When I left for work today, our weather station was showing an outside temperature of 66.6 f – perhaps not the best time to head out into traffic. Then again, Hell hath no fury like New England drivers on a Monday morning, so I took my chances. Hang onto that last phrase, it’s going to be important.
I was planning to write about the ways in which some companies seem to ignore technology, even the technology that they sell, in order to frustrate their customers. It’s a good topic. I have several real examples which are on-point. I have a draft of that, but I’m not sure enough time has passed since my last technical post. So then I decided to write about how summer is coming to a close: 66.6f, the last week of “wear jeans this summer” at work, back to school shopping and the neighbor’s tree is starting to turn. That tree is always the first to go. I wasn’t sure. Maybe it’s too early to be emotional about the changing seasons.
On the way into work, the guy on the radio said “blah blah blah, foggy start, blah blah a high of 90 degrees today, blah blah.” 90. That’s still summer. Somewhere in the next few minutes, a voice in a commercial said that some blah-blah-business was walking distance from some blah-blah-well-known-place. Shortly after that, I was getting off Route 2 in Glastonbury, CT at the Maple Street exit, and I couldn’t help but think of “The Monsters are Due on Maple Street” and “Walking Distance,” two of my favorite Twilight Zone episodes.
Since it’s still summer, let’s talk about words, phrases and scenes that spike our memory back to a particular scene in a movie or TV show, or a song.
That does happen to you, doesn’t it?
Come on, it can’t just be me.
The above mentioned “I’ll take my chances” for example, is forever glued in my head to Mary Chapin Carpenter’s campy song by the same name where she pushes back at fate. I don’t know why these connections are there, it just works that way. I can be in a serious as heck business meeting but if someone says something about “taking chances” Mary is playing in my head.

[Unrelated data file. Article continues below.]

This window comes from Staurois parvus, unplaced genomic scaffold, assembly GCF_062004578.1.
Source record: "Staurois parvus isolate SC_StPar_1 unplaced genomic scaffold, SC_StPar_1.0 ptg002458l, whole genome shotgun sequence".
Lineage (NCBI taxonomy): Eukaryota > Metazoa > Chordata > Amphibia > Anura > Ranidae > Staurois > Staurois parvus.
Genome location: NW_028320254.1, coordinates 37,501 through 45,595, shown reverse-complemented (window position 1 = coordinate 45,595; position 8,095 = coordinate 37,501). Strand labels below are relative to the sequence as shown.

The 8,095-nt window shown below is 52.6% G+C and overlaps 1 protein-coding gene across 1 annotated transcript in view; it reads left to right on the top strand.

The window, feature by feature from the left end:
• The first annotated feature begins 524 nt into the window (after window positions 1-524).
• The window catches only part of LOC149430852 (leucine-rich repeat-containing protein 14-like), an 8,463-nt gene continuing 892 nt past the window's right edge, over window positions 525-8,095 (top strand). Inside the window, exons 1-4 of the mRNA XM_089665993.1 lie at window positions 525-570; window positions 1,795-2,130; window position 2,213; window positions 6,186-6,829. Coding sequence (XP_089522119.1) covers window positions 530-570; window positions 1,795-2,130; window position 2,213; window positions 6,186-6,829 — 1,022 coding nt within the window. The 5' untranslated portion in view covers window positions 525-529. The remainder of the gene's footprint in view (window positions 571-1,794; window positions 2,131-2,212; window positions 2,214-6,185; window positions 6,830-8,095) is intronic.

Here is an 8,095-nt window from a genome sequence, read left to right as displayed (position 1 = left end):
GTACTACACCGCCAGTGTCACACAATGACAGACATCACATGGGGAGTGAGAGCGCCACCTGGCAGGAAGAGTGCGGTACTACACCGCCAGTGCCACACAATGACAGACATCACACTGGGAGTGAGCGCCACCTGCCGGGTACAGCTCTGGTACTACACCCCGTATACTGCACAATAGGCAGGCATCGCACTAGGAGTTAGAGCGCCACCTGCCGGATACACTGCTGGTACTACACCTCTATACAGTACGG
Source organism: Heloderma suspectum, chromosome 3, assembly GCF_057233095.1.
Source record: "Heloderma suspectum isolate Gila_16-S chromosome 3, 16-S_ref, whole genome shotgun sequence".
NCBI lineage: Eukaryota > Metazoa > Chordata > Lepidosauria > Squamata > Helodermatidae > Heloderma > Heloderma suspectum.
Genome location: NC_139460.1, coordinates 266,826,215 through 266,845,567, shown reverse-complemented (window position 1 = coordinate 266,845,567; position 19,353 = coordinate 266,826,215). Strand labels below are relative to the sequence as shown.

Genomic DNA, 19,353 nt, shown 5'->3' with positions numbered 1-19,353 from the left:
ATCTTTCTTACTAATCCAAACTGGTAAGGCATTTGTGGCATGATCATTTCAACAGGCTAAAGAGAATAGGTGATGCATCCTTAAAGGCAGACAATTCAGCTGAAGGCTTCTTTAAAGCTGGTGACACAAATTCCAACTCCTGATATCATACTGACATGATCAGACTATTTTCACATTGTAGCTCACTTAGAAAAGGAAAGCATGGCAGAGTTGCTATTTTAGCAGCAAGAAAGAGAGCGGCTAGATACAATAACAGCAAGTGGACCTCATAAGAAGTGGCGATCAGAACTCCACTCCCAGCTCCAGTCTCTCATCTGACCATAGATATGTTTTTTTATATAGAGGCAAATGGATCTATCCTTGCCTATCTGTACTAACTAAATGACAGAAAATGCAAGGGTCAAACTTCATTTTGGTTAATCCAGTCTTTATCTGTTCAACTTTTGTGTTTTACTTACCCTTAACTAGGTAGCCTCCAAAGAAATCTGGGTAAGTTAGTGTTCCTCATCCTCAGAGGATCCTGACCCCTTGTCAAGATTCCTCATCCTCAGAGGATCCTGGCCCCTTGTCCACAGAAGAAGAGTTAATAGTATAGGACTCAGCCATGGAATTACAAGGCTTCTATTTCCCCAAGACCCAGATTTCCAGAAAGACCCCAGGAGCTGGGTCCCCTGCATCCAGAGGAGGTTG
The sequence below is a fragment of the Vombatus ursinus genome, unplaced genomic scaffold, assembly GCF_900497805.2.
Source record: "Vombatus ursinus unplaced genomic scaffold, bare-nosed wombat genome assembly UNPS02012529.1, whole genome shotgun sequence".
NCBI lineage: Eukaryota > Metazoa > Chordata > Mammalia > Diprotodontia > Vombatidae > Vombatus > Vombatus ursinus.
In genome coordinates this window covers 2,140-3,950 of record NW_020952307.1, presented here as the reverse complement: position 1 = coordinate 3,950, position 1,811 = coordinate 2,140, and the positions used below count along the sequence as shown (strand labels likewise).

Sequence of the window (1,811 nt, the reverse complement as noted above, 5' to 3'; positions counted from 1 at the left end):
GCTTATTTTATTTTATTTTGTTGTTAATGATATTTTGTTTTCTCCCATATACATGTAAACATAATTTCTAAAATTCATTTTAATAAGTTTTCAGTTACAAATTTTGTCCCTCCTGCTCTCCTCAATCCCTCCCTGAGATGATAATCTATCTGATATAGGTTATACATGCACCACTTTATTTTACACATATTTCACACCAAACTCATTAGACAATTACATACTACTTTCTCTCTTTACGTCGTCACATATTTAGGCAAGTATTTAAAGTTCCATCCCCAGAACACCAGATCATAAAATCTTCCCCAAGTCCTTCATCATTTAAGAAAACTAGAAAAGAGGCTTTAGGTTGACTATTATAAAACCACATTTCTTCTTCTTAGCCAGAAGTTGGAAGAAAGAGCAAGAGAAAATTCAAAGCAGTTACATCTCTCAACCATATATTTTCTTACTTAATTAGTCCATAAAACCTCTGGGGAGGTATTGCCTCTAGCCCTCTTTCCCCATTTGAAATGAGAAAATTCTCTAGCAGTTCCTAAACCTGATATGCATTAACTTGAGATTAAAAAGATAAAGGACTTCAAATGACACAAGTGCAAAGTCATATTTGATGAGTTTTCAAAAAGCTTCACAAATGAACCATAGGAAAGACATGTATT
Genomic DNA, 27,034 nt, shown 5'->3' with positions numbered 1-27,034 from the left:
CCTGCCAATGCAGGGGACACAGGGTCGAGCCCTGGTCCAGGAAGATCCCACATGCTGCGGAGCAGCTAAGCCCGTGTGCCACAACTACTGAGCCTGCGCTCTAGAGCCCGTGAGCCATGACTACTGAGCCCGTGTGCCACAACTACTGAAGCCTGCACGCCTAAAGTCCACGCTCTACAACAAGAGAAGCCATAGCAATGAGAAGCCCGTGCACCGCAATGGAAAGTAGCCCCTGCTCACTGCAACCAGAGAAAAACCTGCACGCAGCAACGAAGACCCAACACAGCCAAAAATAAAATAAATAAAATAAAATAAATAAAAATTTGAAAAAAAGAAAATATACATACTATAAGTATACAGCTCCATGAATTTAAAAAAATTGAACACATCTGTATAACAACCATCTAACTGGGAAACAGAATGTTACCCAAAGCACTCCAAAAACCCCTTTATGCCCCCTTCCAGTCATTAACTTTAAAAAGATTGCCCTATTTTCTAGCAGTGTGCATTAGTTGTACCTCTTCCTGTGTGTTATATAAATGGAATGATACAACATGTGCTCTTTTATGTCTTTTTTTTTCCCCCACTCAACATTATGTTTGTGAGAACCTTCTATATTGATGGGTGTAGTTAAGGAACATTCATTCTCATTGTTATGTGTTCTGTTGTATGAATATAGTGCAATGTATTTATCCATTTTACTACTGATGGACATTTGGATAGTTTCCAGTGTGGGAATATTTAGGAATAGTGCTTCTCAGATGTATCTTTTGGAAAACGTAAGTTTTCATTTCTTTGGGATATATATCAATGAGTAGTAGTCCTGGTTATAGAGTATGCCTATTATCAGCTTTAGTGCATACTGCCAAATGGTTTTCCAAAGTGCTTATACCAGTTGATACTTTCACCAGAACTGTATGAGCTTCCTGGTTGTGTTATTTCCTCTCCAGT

Other associations I am quick to make include:
“Sorry” – not “I’m sorry” or “Sorry, I…” – just “Sorry” – short and cynical, the way John Belushi’s character Bluto said it in Animal House after smashing the folk singer’s guitar. Say it like that and I’m watching that scene in my mind.
“Put your hand down” – Actually, I haven’t heard this very often since graduating from high school, but I was stuck in my dentist’s office last week when Judge Judy was on and she says that a lot. The link probably won’t last long (they keep taking it down for copyright issues) but if I hear that, or even “you’re sure?” I am reminded of team meeting scene from “Remember the Titans”
“Fine” – By itself, “fine” might bring back a teenage daughter moment, but two other variants take me to the movies. “It’s fine” will put me at the bottom of the escalator in RED when Helen Mirren’s character Victoria responds to the Secret Service agent who tells her she can’t come down. She says “Oh it’s fine, it’s fine” and then she renders him unconscious.
The other variation is “That’ll be fine” or anything close, which instantly puts me at the table with Jake and Elwood when Jake is ordering Champagne in the upper-crusty Chez Paul restaurant as they are trying to recruit Mr. Fabulous back into The Blues Brothers.
The end of summer does bring one of these associations to mind. Here on the east coast, the forecast often includes a reference to a hurricane and that puts the Alman Brothers playing in my head. The song is “Ain’t Wastin’ Time No More” and it’s a very uplifting tribute to a couple of band members who died. A very good friend of mine used to like the line about “hurricanes – Runnin’ after subway trains” but I like the verse being sung to Miss Sally the best:
“Lord, lord Miss Sally, why all your cryin’?
Been around here three long days, you’re lookin’ like you’re dyin’.
Just step yourself outside, and look up at the stars above
Go on downtown baby, find somebody to love.”
I can’t help but associate that verse with the south where people are able to move sentence parts around with impunity. I studied German in school and I imagine that: “step yourself outside” would send a German speaker (who normally see the verb at the end of a sentence) into spasms, and it makes me smile.
That’s what it’s all about, right? Finding a way to smile as August slides into September and we all start getting serious again. Do you have words or phrases that send you into a movie scene or start a tune playing in your head? Tell me about them.